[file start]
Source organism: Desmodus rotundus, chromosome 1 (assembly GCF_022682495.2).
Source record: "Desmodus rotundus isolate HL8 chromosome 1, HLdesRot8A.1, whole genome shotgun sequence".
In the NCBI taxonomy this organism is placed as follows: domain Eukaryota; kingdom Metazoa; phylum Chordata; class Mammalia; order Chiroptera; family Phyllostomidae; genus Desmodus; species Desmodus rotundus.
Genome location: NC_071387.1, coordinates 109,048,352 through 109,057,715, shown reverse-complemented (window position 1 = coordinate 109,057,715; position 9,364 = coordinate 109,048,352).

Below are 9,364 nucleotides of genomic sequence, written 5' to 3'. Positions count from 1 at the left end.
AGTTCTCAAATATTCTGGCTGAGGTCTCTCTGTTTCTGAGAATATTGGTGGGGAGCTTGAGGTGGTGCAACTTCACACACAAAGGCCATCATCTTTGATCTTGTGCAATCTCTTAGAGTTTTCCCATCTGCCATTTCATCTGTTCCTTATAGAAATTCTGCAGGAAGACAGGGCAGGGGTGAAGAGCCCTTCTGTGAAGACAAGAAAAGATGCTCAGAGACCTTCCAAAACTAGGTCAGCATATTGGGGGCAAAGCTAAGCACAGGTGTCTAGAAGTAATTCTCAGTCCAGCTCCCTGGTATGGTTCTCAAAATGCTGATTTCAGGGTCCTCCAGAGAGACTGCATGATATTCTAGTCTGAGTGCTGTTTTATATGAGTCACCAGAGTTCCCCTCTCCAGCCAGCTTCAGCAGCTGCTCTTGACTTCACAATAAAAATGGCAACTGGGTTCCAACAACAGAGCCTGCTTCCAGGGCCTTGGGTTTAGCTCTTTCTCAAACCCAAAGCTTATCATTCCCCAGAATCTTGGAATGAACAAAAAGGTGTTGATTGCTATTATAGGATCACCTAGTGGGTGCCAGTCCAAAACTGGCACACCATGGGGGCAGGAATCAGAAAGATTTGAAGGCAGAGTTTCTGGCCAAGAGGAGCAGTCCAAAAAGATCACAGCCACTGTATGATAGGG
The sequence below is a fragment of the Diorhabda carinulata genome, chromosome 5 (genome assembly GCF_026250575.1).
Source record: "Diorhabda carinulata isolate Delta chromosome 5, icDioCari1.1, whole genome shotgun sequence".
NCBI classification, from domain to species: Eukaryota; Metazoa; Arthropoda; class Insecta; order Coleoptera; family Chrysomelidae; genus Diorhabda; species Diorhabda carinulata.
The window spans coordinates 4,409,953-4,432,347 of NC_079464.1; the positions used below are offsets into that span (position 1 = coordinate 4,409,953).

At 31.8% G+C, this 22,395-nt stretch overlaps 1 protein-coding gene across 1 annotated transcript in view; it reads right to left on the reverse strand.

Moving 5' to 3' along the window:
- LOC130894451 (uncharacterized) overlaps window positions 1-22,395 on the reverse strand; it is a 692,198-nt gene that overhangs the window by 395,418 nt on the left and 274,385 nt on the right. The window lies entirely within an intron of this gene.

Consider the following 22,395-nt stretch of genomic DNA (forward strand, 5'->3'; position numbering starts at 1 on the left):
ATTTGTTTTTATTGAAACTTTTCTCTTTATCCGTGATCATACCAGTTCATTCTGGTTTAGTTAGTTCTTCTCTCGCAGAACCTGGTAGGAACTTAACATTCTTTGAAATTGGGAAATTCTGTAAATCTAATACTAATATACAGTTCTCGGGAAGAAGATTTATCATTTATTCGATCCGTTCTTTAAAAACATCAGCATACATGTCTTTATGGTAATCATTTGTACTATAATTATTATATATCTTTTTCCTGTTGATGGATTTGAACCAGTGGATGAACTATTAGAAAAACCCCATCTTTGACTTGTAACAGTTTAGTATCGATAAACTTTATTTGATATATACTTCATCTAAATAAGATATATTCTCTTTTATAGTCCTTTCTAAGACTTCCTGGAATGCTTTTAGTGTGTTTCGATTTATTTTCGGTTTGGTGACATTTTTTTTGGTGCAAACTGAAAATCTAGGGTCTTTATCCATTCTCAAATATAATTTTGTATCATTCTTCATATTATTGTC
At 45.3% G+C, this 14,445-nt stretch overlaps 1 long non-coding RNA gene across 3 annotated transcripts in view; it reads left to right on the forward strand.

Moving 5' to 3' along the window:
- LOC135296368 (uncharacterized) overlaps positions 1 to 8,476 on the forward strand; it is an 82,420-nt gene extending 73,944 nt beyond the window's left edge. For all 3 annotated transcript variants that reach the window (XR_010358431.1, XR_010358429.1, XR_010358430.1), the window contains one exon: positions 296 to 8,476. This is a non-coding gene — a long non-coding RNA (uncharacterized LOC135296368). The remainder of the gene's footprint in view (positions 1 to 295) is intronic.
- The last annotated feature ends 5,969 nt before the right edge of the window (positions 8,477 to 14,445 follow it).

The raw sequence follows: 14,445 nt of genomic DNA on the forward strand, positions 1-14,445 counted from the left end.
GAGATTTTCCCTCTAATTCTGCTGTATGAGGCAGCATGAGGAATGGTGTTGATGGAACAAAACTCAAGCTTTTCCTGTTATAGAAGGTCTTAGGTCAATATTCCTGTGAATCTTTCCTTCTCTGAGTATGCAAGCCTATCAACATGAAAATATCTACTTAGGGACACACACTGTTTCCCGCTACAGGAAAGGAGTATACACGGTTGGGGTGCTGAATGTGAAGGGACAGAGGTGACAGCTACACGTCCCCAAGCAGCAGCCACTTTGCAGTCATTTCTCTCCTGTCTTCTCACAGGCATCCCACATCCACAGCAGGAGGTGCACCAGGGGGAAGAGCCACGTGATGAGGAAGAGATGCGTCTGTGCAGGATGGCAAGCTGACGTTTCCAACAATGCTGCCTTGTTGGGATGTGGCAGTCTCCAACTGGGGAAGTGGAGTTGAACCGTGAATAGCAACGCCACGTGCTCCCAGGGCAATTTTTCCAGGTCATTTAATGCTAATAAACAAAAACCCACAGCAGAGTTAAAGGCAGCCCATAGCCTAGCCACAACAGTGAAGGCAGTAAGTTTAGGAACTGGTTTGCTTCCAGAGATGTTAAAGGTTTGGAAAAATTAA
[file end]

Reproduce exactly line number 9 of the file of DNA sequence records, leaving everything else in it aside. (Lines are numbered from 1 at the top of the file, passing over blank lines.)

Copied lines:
NCBI classification, from domain to species: Eukaryota; Metazoa; Arthropoda; class Insecta; order Coleoptera; family Chrysomelidae; genus Diorhabda; species Diorhabda carinulata.